For fans of the UFO series, this game will feel anything but alien. by Daemia
December 5 , 2005 – Reeling from the affects of the Aftermath is Aftershock. Aftermath was a refreshing, multi-tiered, team-based strategy game. It was refreshing but it wasn’t entirely unique. It follows the pattern of the strategy game rigidly and was plagued by some technical issues including crashes and poor graphics. UFO: Aftershock is like a refined version of Aftermath but it hasn’t found its own unique take on the genre and rehashes more of the same from the original version.
Aliens have taken over the planet and have polluted it with a deadly biomass which has caused mutation of various humans and aliens. The humans that escaped the alien invasion were residing on Laputa which is now itself in turmoil with the leadership of that world destroying the human colonies. The escapees are determined to return to Earth and face the invaders in an attempt to regain control of the planet – but there are other factions on the planet that need to be dealt with.
The aliens are powerful but they can be destroyed by your small army – if you have the means to produce one. You’ve got to prepare for the alien attacks by acquiring some land, resources, troops and buildings to construct weapons, vehicles and more buildings. Once you get your hands on an area of the planet to call your own there are two main tasks you must perform. One is to start building a base and the other is to start alliances with several neighboring factions in an effort to expand.
Humans, cyborgs, mutants and Psionics control various provinces. They are a rich source of resources, technologies and potential recruits. Offer them some of your resources and chances are they will not find you a threat. If they like you they will share, trade, sell or give you some resources or troops. There isn’t much depth to the diplomacy aspect of this feature. You can’t directly communicate with the head of state or any chancellors but if the faction finds favor with your leadership they might come under your control as part of your commonwealth.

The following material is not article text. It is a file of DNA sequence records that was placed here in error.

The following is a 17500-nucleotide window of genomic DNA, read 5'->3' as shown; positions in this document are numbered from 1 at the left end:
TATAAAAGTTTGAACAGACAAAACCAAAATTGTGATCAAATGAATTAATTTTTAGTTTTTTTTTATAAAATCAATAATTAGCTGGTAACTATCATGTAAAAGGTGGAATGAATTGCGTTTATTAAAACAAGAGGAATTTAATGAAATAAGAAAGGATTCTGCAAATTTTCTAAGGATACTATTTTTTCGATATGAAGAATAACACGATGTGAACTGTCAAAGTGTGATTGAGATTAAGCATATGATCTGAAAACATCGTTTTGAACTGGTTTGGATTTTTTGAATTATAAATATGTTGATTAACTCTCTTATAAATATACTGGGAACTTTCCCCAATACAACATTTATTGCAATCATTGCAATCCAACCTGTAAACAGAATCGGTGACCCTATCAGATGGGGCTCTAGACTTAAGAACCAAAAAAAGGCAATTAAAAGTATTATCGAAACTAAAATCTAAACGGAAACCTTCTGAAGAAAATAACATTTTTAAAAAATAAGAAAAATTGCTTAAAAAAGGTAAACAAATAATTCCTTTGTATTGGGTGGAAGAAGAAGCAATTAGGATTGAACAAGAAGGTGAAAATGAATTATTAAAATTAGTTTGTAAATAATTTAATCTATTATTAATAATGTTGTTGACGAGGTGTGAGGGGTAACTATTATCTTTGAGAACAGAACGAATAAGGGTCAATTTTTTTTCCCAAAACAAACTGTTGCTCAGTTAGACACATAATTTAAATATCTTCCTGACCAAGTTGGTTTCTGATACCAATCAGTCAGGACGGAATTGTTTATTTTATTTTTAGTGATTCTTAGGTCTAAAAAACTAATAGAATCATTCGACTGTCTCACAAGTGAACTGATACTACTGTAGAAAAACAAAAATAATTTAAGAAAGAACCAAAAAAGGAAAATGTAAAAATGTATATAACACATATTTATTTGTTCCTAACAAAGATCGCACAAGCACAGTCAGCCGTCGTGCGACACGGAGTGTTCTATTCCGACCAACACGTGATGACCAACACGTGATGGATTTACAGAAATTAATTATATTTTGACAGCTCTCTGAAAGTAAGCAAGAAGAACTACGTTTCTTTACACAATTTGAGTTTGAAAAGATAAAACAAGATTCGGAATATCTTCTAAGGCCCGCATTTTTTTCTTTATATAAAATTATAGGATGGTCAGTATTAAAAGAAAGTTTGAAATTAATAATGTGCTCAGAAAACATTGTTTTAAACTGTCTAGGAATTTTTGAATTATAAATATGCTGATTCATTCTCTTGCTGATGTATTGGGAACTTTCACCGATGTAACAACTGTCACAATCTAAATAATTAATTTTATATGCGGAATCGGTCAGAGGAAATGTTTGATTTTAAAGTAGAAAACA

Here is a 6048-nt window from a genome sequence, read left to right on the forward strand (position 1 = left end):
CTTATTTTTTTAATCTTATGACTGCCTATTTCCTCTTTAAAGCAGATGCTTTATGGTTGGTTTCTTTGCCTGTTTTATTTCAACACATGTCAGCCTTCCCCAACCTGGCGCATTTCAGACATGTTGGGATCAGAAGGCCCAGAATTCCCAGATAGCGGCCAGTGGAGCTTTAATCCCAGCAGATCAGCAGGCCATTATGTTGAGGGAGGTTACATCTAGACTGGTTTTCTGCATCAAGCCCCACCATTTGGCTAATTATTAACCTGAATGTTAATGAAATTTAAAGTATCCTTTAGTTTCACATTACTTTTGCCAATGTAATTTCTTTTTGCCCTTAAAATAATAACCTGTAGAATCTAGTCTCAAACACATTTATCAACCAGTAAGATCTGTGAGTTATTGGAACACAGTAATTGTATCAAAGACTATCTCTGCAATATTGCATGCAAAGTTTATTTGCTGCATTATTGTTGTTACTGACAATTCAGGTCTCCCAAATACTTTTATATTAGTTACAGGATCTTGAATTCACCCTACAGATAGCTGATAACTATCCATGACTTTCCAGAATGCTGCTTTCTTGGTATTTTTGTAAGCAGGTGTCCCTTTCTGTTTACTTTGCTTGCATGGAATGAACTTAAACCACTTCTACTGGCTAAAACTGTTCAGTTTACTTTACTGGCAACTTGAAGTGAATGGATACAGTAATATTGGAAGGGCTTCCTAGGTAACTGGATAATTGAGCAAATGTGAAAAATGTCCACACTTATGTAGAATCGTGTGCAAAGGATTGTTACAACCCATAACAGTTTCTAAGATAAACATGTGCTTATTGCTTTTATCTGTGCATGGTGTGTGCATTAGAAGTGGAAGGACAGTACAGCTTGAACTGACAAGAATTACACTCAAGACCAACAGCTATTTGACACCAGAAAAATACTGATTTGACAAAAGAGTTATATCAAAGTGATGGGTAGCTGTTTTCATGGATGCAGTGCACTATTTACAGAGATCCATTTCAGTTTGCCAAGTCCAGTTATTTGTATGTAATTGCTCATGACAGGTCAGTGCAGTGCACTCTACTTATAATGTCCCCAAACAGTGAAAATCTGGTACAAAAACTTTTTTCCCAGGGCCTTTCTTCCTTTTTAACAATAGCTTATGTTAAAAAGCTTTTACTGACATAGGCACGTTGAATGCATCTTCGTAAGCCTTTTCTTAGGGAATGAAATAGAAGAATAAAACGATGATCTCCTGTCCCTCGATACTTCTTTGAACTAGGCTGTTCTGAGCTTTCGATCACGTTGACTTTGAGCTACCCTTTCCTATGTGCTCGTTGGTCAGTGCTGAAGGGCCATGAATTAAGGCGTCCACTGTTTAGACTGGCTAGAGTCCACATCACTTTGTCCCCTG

The game is played in real time, yes, even the combat. But the pace of the game is severely hampered by all of the pauses that require your attention. These pauses are included to make the micromanagement easier to keep track of without losing your mind but either way it’s going to piss you off. The game pauses whenever you spot an alien, lose sight of an alien, kill an alien, run out of ammo or when another teammate walks in front of another one blocking his field of vision. You access the menu and make the necessary adjustments and then continue on playing. It’s nice to have this option and it’s a real Godsend if you’re playing for keeps but you can adjust the pause options to respond to less incidents in order to pick up the pace if that’s what you’re more concerned with.
Having established your base, the main tasks at hand require harvesting resources and building shops to process the material. Just about everything you do will require research. You will even have to build research buildings to conduct research on the construction of other buildings. Confusing? Believe it or not, it’s not. You can’t skip levels; the game is linear in the context of having certain aspects completed before being allowed you to move on. It will help you with various menus, prompters and of course, pauses to remind you of what needs to be taken care of and in what order.